But, after multiple days of hiking, the meal at the guesthouse was very welcome and warming. The guesthouse also provides a free morning breakfast, the option of packed lunches for hikers (which we did not try), cultural events, a tea hour with delicious looking cakes, and local Faroese beers.
Day 4 - Northern Eysturoy and Bordoy
If you stayed in the guesthouse, grab the complimentary breakfast in their dining room while you enjoy the views overlooking the town and the ocean beyond. Once you've had your fill, get ready to hit the hills!
A Not-So-Private Hike
One of our favorite hikes in the Faroe Islands turned out to be, upon research for this post, a hike through privately owned sheep pastures. Even so, apparently all the tourists in Gjogv do this hike, and it is awe-inducing.
Above the gorge, a small path leads up into a sheep fold on the cliffs overlooking the village. The going is extremely steep, and at time the path is extremely narrow — as is fitting, as the path is intended for local farmers and sheep, not tourists.
Jen and I set out on the hike intending to find out where it ended; however, pressed for time, we only made it to an overlook in which Gjogv appeared as but a small set below, the islands of Kalsoy and Kunoy spread out before us on the horizon, and the glaciated valley behind the village looking like a green screen for the most perfect view you could imagine.
After you've had your fill of trespassing, head over to Klaksvik, the second largest town in the Faroe Islands. Our biggest regret coming back from the islands was not spending more time in Klaksvik and the northern islands — especially as the town has a lot going on. Depending on your mood and how you want to spend your time (as well as how much money you want to spend), there is plenty to do in this northern port town.
The bar/restaurant Jacqson offers great burgers and fries. Jen and I split one and we were both full ... which is great news, since it alone cost $20. But, alas, those are Faroese prices.
The cafe Fríða also offers delicious sandwiches and desserts, as well as a great selection of teas and coffees. In warmer weather, the cafe also has a back deck that offers a view of the port and a panorama of Klaksvik.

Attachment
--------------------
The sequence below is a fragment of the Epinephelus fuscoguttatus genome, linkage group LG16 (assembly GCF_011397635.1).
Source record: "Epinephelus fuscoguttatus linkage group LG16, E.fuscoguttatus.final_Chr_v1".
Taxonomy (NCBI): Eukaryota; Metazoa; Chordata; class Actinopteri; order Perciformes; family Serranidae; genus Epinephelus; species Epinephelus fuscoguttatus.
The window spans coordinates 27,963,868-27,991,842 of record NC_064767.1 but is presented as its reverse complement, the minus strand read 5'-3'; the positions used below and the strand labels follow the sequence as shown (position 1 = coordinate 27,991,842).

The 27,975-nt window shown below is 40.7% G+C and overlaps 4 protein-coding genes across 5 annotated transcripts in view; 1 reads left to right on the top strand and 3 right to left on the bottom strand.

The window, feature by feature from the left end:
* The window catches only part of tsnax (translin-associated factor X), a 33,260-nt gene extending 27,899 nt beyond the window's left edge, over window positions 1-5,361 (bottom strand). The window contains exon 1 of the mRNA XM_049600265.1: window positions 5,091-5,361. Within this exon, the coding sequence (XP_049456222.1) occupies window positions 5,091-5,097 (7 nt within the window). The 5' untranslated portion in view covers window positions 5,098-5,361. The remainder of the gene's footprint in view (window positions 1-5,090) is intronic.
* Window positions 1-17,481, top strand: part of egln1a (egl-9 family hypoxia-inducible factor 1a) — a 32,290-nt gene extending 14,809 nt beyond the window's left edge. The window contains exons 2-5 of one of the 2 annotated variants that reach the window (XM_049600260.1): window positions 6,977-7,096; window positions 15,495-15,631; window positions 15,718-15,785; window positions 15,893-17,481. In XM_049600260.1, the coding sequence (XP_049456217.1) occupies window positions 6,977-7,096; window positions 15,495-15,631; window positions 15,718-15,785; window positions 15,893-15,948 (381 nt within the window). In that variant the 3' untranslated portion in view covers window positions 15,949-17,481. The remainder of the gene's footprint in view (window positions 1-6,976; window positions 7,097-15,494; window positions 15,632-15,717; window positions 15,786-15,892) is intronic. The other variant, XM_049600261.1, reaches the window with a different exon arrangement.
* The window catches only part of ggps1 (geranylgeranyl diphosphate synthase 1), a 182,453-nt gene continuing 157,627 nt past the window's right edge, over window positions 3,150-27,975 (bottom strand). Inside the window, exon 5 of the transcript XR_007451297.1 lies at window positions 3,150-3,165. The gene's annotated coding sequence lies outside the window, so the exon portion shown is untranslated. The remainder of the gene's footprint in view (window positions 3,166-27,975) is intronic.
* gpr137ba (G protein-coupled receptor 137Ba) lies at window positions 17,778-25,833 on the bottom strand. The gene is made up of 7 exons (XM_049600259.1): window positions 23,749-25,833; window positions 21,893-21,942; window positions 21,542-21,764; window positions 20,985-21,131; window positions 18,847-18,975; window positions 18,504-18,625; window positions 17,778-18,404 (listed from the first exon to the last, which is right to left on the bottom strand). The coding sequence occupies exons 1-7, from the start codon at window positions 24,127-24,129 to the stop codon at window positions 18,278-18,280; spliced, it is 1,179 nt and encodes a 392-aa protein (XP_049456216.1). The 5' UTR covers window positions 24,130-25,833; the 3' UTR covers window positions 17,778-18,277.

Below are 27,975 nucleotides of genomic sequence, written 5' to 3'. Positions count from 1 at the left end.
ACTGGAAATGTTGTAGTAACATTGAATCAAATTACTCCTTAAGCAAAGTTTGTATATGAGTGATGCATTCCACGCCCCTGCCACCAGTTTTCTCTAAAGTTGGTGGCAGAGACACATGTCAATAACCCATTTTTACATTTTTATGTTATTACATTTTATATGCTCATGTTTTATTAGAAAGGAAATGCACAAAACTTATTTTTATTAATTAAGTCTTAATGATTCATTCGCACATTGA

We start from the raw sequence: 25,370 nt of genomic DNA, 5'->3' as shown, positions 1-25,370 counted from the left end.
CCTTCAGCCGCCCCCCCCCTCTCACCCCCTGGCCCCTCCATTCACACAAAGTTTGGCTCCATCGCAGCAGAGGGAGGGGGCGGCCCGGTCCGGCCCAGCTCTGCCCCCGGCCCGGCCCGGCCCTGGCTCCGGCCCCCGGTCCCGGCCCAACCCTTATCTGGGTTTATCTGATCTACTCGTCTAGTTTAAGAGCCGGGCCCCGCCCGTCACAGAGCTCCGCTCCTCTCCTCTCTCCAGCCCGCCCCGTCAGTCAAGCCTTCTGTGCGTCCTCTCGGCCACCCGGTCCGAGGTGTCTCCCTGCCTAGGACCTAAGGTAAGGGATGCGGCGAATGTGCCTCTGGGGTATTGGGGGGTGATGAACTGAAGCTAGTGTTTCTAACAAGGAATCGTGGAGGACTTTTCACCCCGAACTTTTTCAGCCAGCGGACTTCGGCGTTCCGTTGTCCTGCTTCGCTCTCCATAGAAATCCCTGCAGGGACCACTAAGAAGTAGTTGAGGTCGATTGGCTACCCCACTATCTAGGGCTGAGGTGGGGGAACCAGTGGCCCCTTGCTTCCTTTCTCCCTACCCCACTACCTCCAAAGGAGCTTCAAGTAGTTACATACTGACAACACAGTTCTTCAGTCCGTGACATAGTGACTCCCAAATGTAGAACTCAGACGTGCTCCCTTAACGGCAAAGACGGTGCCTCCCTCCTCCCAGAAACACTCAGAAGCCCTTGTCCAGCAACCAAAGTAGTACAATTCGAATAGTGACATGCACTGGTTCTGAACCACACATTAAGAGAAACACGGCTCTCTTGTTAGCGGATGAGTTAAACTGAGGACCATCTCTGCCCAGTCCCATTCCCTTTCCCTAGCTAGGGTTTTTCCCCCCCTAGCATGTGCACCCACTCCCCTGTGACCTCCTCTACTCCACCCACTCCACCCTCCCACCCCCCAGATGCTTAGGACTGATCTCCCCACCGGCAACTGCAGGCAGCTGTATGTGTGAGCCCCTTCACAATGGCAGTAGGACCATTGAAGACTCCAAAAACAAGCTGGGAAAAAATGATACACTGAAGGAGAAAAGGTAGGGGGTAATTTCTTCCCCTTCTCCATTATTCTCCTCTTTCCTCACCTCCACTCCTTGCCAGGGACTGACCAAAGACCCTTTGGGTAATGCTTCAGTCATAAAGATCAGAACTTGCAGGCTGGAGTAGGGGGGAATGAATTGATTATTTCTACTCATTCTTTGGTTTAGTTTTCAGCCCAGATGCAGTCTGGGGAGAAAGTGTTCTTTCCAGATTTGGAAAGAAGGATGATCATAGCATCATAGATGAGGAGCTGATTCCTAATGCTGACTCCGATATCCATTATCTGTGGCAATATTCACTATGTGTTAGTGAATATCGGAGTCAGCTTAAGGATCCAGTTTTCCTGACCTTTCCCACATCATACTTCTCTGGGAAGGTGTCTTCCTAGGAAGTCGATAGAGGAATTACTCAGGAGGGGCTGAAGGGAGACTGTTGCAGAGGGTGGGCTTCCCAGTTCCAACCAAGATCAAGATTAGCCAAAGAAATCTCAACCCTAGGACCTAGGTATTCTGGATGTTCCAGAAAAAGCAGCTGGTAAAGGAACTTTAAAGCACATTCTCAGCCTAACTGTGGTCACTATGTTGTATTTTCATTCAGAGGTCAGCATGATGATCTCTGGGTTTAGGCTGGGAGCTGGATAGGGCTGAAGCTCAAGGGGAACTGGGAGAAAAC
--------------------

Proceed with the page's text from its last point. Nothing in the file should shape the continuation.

For the drunkard, Klaksvik is also home to the Føroya Bjór brewery. The brewery does not sell single drinks or offer tastings, but it does have a wide selection of the local brews from the island.
Now, here is where things get tricky for the indecisive:
Afternoon Path #1 — Visit Kalsoy
Klaksvik offers ferry service to the village of Syðradalur on the northern island of Kalsoy, which you saw from Gjogv. Ferries do not run frequently, so any trip to Kalsoy will likely take up the remainder of your day. So, why should you go to Kalsoy?
Well, we ultimately skipped it, but that does not necessarily mean you should. The village of Trøllanes at the far tip of Kalsoy is the most northern village in the Faroe Islands; it is also the starting point for a hike to the iconic Kallur Lighthouse.
Additionally, the village of Mikladalur on Kalsoy is home to the epic-looking statue of a selkie, a woman who can transform into a seal (or is it a seal that can transform into a woman?). Not seeing the statue is one of my biggest regrets from this trip, mainly because I'm a huge nerd and it looks like something taken straight from an Elder Scrolls game.
Oh well, it's always good to have a reason to go back to a destination.
Afternoon Path #2 — Go Horseback Riding
While everything about the northern islands sounds amazing, Jen and I ultimately opted for (finally) going to Tórshavn — the capital of the Faroe Islands — to go horseback riding. Berg Hestar, located just outside of Tórshavn, offers riding excursions for all levels — something dearly needed, as neither Jen nor I have ridden before.
But, again, Faroese people are hardcore and don't fuck around. The all-level riding excursion included us going from learning how to ride to casual trotting to galloping on Icelandic horses up and down mountain valleys and fording rivers.
Simply put, the experience felt borderline mythical. When you're on horseback with only seven other people in the middle of rocky mountain valleys and moors, as a fog slowly descends to blanket the landscape, you end up expecting a Viking or a dragon or a troll to appear and start giving chase.